And I even managed to stumble upon some abstract flowers! Totally unlike me, but I like how they turned out nonetheless.

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Red Posies, Megan Koth.  Prints and more of this available at my Redbubble store!

Doing these little watercolors has always been a kind of palette cleanser for me to do between big paintings. I see it as the painting equivalent of doing stretches before a big race.

Using Yupo

It doesn’t happen very often that I use an art material I’ve never heard of  before. However, I recently was introduced to yupo paper. There are plenty of fancy papers out there, but this one is pretty unique: it’s made out of plastic. Yupo watercolor paper is made of polypropylene, is water resistant, and very durable.

Yupo Self Port Megan Koth (399x500)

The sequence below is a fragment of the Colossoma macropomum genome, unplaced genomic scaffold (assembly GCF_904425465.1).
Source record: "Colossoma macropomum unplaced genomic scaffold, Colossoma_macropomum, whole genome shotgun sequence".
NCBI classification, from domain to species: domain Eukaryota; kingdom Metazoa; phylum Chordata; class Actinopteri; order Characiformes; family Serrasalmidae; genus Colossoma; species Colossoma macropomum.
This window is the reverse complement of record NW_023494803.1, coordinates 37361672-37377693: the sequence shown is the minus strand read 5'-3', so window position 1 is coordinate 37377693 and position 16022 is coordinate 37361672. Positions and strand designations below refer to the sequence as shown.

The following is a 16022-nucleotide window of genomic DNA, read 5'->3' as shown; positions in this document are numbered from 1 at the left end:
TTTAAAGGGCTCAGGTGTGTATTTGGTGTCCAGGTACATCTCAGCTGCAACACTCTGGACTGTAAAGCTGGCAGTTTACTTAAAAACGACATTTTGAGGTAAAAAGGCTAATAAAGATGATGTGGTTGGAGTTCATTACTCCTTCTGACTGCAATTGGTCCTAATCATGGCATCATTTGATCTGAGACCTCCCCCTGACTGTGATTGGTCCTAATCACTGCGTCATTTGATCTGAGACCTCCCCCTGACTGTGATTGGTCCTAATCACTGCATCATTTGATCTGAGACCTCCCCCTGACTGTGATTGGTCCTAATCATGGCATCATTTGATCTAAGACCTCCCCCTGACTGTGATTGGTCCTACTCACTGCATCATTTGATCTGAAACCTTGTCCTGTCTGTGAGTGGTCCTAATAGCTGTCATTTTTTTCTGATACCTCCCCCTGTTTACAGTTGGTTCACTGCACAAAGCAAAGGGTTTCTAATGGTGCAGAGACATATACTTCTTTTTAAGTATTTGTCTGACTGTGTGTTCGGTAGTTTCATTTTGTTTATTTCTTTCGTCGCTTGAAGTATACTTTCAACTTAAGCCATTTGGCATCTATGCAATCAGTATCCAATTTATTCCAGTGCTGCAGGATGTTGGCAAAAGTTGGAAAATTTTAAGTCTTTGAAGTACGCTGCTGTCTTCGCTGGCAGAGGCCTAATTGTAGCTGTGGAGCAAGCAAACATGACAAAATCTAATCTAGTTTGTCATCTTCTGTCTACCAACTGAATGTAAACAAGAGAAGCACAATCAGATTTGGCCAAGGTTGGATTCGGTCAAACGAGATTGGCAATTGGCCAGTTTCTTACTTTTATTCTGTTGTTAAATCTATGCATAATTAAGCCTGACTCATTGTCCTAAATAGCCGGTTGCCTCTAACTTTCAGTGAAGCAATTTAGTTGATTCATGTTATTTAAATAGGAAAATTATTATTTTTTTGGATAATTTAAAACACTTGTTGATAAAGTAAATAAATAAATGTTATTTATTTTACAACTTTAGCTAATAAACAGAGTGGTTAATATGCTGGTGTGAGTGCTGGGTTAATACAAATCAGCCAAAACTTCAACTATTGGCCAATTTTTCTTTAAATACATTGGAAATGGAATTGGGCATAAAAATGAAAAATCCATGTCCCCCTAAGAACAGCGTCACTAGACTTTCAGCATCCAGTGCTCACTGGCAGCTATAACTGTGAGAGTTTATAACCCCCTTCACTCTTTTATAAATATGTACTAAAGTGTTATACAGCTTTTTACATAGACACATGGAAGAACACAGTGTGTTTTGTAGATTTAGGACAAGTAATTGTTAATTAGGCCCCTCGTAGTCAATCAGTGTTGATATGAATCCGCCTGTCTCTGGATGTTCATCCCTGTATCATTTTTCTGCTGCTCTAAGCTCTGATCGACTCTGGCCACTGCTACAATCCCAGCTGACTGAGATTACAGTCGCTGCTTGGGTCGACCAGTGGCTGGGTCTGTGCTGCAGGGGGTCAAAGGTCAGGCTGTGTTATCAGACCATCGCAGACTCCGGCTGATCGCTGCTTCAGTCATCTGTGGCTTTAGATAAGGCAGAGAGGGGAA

This is a quick self-portrait I did on the stuff. I used watercolor and acrylic, and as you can see, the paper retains the integrity of your brushstrokes sharply. The paper, before being sealed with a sealant, can also be wiped clean as many times as you want. It makes painting something like a self-portrait, something we have the tendency to nitpick over, with watercolor a little less daunting

I think Yupo is  great because it combines the need for intelligent working with materials/decision making with the option of completely erasing what you’ve done and starting over. A great way to practice with watercolor! Although, the paper isn’t absorbent AT ALL. The paint just lies on the surface. But, for all you paper fetishists out there, or water media aficionados, it’s definitely worth trying out.

Hayao Miyazaki and the Splendor of Nature